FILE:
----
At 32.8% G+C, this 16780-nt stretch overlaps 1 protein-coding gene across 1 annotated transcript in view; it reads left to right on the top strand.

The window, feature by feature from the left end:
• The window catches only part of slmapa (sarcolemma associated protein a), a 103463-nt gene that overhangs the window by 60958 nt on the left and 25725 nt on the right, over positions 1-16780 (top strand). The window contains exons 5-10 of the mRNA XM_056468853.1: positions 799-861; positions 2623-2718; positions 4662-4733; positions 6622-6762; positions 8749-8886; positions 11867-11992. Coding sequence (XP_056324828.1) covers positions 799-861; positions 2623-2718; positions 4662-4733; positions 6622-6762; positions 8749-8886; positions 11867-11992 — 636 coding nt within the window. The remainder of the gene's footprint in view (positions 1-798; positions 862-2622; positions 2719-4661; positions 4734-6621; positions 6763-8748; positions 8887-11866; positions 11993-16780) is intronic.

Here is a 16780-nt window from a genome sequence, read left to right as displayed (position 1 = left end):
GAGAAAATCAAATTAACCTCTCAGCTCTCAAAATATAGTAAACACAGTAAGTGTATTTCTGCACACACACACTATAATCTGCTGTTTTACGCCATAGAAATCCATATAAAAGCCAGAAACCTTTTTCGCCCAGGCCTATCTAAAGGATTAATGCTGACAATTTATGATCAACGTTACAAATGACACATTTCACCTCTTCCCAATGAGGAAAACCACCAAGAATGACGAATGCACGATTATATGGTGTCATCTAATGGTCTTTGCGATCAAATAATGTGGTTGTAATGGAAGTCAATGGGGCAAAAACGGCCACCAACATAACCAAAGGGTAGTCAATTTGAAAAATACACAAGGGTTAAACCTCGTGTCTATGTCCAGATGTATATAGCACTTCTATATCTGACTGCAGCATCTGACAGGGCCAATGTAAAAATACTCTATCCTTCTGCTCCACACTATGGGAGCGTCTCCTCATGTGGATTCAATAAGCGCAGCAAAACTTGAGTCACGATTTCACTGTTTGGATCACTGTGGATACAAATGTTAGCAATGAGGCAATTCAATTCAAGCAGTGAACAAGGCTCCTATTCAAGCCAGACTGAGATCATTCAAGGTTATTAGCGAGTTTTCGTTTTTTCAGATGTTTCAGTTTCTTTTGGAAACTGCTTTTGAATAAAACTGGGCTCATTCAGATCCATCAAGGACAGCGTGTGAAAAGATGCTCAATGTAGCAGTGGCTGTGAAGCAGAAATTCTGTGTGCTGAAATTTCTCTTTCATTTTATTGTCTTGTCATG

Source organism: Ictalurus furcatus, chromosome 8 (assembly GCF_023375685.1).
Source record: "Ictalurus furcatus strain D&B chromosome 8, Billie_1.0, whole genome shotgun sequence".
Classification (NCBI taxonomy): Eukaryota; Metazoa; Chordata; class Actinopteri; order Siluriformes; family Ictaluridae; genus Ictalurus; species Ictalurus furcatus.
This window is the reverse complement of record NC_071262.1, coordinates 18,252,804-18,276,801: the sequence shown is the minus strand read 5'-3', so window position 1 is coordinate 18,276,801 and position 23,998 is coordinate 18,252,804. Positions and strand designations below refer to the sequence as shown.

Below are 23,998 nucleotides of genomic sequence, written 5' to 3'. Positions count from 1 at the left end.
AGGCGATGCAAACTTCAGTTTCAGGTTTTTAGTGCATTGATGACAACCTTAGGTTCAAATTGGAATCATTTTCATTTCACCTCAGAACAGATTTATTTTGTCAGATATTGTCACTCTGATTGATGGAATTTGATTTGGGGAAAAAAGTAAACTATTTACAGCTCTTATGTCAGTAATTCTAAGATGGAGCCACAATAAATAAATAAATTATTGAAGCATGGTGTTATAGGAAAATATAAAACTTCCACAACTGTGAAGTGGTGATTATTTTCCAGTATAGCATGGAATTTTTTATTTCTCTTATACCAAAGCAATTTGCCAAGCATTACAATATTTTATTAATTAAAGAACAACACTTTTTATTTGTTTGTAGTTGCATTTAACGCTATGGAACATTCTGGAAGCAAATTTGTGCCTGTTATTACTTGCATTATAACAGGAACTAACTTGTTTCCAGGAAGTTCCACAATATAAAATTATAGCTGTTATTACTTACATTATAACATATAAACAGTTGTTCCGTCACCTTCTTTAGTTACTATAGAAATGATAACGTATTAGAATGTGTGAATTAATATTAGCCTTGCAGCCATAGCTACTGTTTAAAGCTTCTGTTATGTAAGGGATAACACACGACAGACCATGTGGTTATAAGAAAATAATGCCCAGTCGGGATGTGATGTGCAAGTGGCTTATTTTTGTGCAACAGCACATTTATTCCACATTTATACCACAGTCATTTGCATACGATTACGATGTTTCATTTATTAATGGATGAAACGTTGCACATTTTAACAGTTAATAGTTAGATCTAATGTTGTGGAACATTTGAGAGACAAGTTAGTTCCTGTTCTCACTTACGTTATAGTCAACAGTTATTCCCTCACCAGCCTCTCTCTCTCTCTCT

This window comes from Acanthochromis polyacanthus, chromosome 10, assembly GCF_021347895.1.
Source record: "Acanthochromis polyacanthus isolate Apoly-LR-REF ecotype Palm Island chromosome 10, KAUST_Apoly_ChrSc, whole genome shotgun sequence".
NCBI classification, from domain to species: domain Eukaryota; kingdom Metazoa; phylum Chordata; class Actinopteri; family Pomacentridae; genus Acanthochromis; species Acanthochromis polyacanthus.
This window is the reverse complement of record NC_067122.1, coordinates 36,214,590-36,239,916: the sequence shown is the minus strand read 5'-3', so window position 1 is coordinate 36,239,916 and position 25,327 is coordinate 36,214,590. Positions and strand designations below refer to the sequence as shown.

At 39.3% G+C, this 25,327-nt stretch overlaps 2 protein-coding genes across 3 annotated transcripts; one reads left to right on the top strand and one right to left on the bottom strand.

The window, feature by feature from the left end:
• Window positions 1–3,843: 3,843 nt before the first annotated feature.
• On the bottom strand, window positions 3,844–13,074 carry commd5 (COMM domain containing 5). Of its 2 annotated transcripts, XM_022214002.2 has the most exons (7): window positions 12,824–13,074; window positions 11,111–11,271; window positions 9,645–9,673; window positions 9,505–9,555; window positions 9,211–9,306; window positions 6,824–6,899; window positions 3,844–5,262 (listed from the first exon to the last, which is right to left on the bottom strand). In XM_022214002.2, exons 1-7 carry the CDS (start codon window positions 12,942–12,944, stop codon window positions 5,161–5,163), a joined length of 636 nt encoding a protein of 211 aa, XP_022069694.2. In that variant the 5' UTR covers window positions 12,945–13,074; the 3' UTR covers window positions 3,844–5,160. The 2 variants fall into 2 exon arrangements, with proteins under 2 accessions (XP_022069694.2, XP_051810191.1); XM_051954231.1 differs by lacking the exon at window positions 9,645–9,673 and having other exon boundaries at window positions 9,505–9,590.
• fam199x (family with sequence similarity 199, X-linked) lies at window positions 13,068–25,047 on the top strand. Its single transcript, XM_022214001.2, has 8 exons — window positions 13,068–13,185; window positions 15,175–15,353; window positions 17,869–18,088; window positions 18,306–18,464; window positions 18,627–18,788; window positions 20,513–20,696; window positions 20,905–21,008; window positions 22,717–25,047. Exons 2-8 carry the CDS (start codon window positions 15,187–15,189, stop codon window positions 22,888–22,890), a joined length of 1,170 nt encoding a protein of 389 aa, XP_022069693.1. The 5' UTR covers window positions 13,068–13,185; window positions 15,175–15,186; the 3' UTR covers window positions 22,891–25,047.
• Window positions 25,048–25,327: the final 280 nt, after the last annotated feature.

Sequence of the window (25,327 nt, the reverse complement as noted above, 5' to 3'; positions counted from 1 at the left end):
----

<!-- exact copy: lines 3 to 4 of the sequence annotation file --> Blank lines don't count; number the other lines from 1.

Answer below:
• The window catches only part of slmapa (sarcolemma associated protein a), a 103463-nt gene that overhangs the window by 60958 nt on the left and 25725 nt on the right, over positions 1-16780 (top strand). The window contains exons 5-10 of the mRNA XM_056468853.1: positions 799-861; positions 2623-2718; positions 4662-4733; positions 6622-6762; positions 8749-8886; positions 11867-11992. Coding sequence (XP_056324828.1) covers positions 799-861; positions 2623-2718; positions 4662-4733; positions 6622-6762; positions 8749-8886; positions 11867-11992 — 636 coding nt within the window. The remainder of the gene's footprint in view (positions 1-798; positions 862-2622; positions 2719-4661; positions 4734-6621; positions 6763-8748; positions 8887-11866; positions 11993-16780) is intronic.

Here is a 16780-nt window from a genome sequence, read left to right as displayed (position 1 = left end):